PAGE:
Voice/Vision Holocaust Survivor Oral History Archive

Alexander Karp - September 14, 1995

Executions in Kochedorf

Were there any other scenes of murder or execution that you remember from Kochendorf?

Uh, yeah, there was, uh, one hanging that I had witnessed. There were--these were actually Russians, because in this camp, there were several or some non-Jews too and these were a couple of Russians. They may have been Partisans. They escaped from this camp. They were caught and they were brought back and there was a public execution. Both, both people were hung and I didn't understand the language what they were saying but there were some Russian speaking prisoners there and they said, the only thing what they said, his last words was, "Long live Motherland." I mean it was a very awful sight to see. Um, it was a makeshift hanging, uh, apparatus. They put the rope in his neck, and he was standing on a, uh, uh, wooden crate. They knocked the crate off and the way, this is the only time and previous to that I haven't seen it, and I haven't seen after that. But, you know, it's, it's such an awkward scene to see. The body just became, it's, it's lengthened, it's like, like a noodle. And, uh...

The rest of the camp was made to watch the hanging, a public hanging?

Yes, yeah. Well, that was for, uh, the reason they said that don't attempt to escape because this is what's waiting for you.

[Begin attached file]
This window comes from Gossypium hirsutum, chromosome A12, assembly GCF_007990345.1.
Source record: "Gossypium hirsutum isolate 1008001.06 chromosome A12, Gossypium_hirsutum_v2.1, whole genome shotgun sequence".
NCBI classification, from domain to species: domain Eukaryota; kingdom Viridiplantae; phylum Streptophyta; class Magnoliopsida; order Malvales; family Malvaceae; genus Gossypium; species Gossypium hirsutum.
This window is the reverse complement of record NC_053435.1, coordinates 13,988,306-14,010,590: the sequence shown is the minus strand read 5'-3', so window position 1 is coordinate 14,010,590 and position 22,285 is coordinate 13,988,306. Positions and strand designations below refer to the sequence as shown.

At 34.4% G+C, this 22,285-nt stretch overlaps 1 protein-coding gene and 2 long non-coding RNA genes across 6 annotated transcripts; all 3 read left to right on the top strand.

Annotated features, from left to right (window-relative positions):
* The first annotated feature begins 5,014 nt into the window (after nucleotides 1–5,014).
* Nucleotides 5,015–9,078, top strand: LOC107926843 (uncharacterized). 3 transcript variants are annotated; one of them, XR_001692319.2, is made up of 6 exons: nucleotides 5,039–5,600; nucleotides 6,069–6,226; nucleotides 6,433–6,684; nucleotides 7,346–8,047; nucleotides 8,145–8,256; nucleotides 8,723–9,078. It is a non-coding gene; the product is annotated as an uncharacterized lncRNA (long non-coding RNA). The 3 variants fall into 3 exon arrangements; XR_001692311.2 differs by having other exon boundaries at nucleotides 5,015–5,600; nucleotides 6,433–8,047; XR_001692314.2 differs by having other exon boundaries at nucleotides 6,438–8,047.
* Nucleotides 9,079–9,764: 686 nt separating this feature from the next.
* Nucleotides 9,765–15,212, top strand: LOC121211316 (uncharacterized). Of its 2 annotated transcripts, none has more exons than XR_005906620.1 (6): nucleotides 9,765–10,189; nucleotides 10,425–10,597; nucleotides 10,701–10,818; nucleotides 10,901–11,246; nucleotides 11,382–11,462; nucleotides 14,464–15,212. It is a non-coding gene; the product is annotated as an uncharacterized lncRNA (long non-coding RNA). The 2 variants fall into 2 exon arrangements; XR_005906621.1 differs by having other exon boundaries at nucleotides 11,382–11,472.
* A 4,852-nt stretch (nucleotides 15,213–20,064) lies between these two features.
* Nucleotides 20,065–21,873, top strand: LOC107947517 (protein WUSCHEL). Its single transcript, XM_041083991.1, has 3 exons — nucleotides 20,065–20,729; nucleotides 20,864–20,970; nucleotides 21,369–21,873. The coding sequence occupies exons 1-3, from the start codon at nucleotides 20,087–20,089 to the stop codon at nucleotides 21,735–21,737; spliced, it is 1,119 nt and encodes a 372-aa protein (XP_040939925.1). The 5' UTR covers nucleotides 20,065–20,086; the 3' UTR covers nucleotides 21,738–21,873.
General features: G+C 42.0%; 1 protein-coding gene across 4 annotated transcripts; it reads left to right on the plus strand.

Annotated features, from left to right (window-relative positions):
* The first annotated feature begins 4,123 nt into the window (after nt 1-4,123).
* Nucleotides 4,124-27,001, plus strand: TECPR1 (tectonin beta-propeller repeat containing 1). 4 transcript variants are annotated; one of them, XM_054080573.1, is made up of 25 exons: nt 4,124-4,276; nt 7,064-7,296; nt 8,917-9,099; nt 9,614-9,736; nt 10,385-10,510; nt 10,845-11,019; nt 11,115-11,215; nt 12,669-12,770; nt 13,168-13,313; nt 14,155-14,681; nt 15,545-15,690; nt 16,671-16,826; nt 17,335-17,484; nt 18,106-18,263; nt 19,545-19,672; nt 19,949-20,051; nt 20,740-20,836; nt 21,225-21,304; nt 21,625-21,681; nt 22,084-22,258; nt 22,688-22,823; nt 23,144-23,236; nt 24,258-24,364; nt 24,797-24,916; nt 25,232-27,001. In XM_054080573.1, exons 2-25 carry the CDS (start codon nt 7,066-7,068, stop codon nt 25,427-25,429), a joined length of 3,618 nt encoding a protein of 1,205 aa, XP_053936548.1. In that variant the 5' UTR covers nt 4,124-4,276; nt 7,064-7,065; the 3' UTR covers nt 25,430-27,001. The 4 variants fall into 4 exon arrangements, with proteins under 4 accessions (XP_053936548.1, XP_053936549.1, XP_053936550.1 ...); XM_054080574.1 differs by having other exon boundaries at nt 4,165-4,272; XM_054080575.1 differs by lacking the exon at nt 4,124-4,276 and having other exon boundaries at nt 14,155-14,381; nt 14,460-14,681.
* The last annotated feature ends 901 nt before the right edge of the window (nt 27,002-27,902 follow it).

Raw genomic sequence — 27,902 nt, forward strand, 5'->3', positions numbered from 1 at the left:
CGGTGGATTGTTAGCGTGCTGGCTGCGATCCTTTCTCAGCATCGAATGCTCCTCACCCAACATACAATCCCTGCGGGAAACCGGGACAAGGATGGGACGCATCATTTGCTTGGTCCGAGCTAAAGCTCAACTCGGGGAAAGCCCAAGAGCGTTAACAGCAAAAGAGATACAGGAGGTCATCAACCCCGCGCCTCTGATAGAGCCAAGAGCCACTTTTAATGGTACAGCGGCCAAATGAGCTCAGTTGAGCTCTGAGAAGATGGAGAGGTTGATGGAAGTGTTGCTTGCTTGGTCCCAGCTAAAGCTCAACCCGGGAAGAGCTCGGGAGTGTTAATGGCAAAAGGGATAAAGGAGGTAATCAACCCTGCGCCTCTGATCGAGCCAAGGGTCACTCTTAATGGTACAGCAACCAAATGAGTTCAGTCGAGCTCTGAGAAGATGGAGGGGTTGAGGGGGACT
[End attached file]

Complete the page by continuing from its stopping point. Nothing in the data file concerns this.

How did you deal with all of this? You were watching death on a daily basis sounds like.

It's not only, we were, dead bodies, we were burying them. We would take them either by taking them, you know, on a wooden flat with two handles on each one, or there was something like a, um, you rolled it in a, it, it became, we became immuned to it. It's the only thing what, what it was in people's mind to survive. And how do you survive? First not to give up. To try and get as much as possible food and, uh, and try to keep yourself relatively, relatively speaking, sanitary, which ever way you could. It wasn't too easy. But, all these things what it needed to be part of survival, you know, this is what, this is what kept you going. I know what we, what we did for an extra little food. Uh, in the barracks, in Kochendorf, we were very close to 500 people, you know. On three decks, three levels, and of course at night, you couldn't go if you had to go to the bathroom. You couldn't go. There was one area designated and it had these wooden containers. Sometimes they over spilled. The odor was unbelievable, you know. As you can imagine, 500 people. My uncle and myself volunteered. There were several other volunteers too. Probably we were four or six of us in this group. You know, to empty it in the morning, you know, this wooden containers. And the way it was carried, we had a stick and it was put through a handle and we were carrying them one on each side. And it was so full, that if the ground was solid and frozen, it was okay we were careful. But if you stepped to an area what it was a little bit soft or it wasn't solid frozen and you tipped, your whole side was spilled. But we did anything. We resorted to anything and everything in order to get a little bit of extra food. And maybe this is the reason why we survived.

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